Pearls, June's Birthstone

June has three choices for birthstones: pearl, alexandrite and moonstone. Pearls have been used as adornment since the dawn of civilization. A Sumerian clay tablet mentions pearls as early as 2300BCE. Pearls, according to South Asian mythology, were dewdrops from heaven that fell into the sea. Dewdrops were caught by shellfish under the first rays of the rising sun, during a period of full moon. Pearls have also been used as medicine as early as 2000 BC in China, where they were believed to represent wealth, power and longevity. Even to this day, lowest-grade pearls are ground for use as medicine in Asia. Pearls are organic gems from different bi-valve mollusks. A pearl is created when a very small fragment of rock, a sand grain, or a parasite enters the mollusk’s shell. It irritates the oyster or clam, which responds by coating the foreign material with layer upon layer of shell, called nacre. The color depends on the type of creature and the environment where it is produced. Prior to the 20th century all pearls were natural and found in mollusks and oysters. In the early 20th century pearls began to be cultured, originally by Kokichi Mikimoto of Mikimoto Pearls. Since the 1920’s cultured pearls have almost completely replaced natural pearls in the market. 

There are four types of cultured pearls, Akoya, South Sea, Tahitian and Freshwater.   The Akoya, South Sea and Tahitian are all saltwater cultured pearls. Akoya pearls are cultured in Japan, China and Vietnam in the Pinctada fucata oyster. Akoya comes from the Japanese word for oyster. The size range for Akoyas are 2 – 10 mm, the average is 6 – 7mm.  The classic color is white with a slight pink overtone and high almost mirror like luster.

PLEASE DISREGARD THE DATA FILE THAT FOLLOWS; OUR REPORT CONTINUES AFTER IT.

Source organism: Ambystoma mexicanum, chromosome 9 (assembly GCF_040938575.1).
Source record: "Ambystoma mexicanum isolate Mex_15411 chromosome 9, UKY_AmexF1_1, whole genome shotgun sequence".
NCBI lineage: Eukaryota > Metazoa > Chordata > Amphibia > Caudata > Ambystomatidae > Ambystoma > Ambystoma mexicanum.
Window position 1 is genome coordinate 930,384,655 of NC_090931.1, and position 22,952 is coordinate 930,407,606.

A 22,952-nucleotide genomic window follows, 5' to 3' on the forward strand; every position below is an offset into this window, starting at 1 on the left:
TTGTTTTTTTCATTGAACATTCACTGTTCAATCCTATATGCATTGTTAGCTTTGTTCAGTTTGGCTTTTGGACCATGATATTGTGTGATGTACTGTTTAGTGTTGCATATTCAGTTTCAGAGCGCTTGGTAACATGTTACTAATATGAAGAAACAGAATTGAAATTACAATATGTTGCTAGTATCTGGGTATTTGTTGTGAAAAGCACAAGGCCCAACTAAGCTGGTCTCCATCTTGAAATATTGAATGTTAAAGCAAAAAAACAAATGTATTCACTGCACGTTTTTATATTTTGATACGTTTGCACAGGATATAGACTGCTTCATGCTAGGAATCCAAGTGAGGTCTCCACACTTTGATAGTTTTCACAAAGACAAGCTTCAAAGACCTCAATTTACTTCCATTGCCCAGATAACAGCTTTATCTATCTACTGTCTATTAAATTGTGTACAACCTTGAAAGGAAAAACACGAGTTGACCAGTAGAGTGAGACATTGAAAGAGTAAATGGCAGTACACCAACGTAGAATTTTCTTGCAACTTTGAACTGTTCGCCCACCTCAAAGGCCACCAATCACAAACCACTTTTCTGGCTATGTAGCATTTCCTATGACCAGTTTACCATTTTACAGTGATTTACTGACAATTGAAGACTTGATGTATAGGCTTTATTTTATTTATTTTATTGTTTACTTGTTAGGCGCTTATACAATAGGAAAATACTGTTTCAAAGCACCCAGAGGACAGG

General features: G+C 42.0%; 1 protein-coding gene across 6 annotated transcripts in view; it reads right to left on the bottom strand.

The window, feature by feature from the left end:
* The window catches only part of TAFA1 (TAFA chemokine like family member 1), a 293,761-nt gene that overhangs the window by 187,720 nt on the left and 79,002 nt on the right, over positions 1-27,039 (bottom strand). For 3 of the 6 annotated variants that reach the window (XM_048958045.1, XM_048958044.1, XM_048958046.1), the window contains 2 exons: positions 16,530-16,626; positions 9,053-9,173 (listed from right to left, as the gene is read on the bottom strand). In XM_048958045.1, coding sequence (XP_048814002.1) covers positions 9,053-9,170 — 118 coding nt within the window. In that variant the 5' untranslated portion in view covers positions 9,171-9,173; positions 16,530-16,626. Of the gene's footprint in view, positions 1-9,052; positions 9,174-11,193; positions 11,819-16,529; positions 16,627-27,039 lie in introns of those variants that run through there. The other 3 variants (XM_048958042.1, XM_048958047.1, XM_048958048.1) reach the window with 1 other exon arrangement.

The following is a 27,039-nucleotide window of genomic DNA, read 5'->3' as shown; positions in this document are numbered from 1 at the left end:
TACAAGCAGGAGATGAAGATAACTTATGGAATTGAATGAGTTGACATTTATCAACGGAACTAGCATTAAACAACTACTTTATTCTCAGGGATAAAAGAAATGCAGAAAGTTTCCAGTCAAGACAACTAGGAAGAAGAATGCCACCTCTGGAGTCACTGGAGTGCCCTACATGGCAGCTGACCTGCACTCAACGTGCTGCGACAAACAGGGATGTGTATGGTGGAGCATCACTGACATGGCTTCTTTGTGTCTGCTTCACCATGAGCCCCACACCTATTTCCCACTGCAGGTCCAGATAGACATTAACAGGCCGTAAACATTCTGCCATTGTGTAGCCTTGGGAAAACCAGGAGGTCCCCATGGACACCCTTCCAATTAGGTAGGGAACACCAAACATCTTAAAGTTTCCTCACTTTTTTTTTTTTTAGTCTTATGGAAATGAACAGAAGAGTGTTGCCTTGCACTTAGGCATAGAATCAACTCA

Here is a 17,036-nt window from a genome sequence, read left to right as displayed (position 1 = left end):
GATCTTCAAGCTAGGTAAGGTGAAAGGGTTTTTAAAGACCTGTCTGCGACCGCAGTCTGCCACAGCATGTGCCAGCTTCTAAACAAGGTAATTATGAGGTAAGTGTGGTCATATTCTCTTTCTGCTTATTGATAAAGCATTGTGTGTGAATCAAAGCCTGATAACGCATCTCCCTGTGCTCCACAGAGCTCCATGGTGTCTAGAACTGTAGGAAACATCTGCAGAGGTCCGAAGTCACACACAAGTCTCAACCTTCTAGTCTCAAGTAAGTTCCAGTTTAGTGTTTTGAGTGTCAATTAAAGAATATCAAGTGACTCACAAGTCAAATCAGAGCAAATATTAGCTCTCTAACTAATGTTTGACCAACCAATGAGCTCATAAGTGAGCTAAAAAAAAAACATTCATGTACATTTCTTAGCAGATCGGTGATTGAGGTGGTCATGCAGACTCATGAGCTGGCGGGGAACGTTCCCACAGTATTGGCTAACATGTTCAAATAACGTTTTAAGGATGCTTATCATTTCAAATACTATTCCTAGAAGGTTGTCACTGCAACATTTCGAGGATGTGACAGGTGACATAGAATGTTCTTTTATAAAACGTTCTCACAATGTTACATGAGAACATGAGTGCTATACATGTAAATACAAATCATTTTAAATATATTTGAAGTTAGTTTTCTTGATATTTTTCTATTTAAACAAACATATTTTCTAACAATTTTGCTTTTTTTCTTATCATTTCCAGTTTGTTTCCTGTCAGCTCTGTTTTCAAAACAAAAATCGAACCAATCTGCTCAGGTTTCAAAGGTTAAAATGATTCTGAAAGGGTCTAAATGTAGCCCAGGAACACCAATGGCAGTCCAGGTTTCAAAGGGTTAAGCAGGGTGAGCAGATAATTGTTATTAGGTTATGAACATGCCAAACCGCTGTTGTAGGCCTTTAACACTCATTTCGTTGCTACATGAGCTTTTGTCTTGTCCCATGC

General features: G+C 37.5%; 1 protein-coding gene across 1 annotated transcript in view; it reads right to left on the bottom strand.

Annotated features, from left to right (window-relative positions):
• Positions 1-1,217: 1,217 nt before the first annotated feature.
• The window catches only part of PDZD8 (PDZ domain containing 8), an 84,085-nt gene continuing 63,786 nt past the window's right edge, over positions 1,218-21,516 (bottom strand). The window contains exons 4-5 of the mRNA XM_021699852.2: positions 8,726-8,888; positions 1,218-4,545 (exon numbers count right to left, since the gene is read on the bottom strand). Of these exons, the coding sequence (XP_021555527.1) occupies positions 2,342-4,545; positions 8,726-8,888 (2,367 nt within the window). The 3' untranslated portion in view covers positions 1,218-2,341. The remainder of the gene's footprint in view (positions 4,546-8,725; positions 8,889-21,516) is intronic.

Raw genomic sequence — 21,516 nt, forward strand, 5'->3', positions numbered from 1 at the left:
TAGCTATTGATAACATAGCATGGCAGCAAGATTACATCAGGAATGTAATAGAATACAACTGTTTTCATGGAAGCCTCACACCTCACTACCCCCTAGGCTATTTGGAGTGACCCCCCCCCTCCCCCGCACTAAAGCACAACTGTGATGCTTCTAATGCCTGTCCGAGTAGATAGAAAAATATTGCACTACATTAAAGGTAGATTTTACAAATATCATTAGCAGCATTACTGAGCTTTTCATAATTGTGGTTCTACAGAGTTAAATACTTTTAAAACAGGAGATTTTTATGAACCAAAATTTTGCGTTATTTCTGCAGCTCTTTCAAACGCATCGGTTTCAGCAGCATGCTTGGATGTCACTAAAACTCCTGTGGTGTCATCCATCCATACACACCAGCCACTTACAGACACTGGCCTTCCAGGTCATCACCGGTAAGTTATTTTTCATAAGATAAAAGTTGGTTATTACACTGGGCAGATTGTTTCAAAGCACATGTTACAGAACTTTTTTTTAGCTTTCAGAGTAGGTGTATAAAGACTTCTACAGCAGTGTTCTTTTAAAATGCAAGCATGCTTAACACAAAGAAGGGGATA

South Sea pearls are cultured in Australia, the Philippines and Indonesia in the Pinctada Maxima oyster. The colors are whites and golden and range in size for 7mm to 18mm the average falling between 10mm – 15mm.  The luster is a soft and satiny. Large, round South Sea pearls are often in sell matched strands. Large rounds are also used in as a single pearl in rings, drop pendants and earrings. Large rounds are more difficult to culture, and often become misshapen as they grow. These misshapen pearls when they are now longer round are called baroque pearls and are often used in strands or as separate pearls in earrings and necklaces.

Tahitian pearls are cultured in Polynesia in the Pinctada margaritifera oyster. These pearls are all in the black ranges, greens, blues and other unusual colors with high luster. Pistachio, aubergine and peacock are some of the names of the colors of these pearls. Well-matched strands of large, lustrous Tahitian pearls of unusual colors command high prices. As  a result many Tahitian pearls are sold as singles or pairs in rings, pendants and earrings.

Freshwater pearls are cultured in mussels, the most common is the Hyriopsis cimingi. Most of the freshwater pearls are cultured in China, with Japan and the United States producers as well. The size range on freshwater pearls are 2mm – 13mm, the average sizes 6mm – 10mm, most are not round and are many different shapes and colors. Production is high volume and most are reasonably priced. 

For more information on pearls see the Gemological Instute of America.